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‘Crying sumo contest’ said to ensure good health for babies

THE JAPAN NEWS
                                Babies cried loudly — a good thing — in a mini sumo ring in Mutsu, Japan, on May 5, Children’s Day.
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THE JAPAN NEWS

Babies cried loudly — a good thing — in a mini sumo ring in Mutsu, Japan, on May 5, Children’s Day.

MUTSU, Japan >> “Crying Sumo,” a traditional event to pray for babies to grow up healthy, was held at Tanabu Shrine in Mutsu, Aomori prefecture, on May 5, celebrated as Children’s Day.

A lineup of 33 children, ages 6 months to 2 years, took part in the event, launching their powerful, reverberating cries from inside the “sumo” ring.

The youngsters, adorned in kesho-mawashi (ornamental loincloth) aprons embroidered with their names, were placed and held in the ring by male parishioners. When the gyoji (referee) called out, “Hakkeyoi, nokotta!” the babies let loose with a barrage of hearty crying. Some of them began crying even before the bout began, while others just stared at the gyoji with bewildered looks on their faces.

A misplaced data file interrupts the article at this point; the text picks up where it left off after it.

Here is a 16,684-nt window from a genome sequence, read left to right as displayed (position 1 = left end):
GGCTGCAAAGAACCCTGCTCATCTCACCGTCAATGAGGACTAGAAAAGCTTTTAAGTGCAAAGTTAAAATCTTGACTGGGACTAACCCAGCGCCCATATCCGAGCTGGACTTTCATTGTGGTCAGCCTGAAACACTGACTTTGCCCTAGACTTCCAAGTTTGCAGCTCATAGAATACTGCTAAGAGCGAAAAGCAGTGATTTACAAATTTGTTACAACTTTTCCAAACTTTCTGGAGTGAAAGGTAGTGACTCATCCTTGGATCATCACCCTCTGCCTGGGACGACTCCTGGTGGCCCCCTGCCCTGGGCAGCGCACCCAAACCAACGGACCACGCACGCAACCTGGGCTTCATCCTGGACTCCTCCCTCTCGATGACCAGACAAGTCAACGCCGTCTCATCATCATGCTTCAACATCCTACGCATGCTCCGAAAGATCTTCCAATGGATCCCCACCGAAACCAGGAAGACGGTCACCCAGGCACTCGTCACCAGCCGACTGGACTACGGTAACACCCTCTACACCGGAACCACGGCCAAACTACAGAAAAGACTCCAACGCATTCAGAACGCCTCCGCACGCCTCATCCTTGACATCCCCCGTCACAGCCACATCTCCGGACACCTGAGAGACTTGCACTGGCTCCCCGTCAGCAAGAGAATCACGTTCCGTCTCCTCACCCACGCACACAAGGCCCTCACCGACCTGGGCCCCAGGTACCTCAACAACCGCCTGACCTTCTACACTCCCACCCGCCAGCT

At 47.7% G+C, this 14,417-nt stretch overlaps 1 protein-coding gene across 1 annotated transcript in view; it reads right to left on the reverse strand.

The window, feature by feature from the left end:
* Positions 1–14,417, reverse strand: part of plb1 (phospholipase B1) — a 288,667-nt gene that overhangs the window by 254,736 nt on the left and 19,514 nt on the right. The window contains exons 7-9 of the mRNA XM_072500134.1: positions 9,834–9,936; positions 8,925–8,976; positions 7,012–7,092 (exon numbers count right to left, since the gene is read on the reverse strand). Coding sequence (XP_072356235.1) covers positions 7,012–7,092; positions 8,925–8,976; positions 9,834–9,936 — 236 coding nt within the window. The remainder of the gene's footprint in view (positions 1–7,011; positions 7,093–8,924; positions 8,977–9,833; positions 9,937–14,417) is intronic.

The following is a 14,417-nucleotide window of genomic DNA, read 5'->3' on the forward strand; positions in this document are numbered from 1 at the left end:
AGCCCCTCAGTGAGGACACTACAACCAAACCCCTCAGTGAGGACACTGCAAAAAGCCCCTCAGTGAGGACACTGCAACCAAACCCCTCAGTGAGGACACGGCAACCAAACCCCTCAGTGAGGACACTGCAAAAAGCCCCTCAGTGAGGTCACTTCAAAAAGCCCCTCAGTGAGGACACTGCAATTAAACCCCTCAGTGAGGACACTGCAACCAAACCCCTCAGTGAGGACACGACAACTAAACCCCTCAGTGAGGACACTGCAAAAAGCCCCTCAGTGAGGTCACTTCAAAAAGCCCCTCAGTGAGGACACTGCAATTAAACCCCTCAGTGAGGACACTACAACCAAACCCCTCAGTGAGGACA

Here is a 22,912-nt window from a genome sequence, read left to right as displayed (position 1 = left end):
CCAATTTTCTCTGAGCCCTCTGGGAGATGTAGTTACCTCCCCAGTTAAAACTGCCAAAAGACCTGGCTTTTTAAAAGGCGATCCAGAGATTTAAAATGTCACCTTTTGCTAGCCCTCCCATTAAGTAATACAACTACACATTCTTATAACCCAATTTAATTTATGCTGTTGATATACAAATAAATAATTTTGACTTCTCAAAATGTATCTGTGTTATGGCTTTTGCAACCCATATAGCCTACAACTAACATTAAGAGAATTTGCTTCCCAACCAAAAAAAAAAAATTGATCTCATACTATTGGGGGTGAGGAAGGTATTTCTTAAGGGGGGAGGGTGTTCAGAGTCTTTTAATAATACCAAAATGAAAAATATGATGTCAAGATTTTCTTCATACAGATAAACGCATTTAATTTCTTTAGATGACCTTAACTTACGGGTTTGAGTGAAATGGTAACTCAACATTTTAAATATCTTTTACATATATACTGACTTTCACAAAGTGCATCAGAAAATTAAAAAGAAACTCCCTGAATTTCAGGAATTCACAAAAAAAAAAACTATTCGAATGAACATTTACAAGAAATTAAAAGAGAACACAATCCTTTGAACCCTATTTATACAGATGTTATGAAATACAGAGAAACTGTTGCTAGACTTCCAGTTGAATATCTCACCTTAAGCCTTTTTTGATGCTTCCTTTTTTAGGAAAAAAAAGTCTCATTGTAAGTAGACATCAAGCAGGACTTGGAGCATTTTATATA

One of the combatants, Kaede Komatsu, a 1-year-old from Mutsu, waited until the middle of the bout before belting out the bulk of her cries. Her mother, Miwa, 37, said, “Kaede doesn’t usually cry very much, but I’m glad she cried so loudly today. I hope she’ll grow up healthy.”

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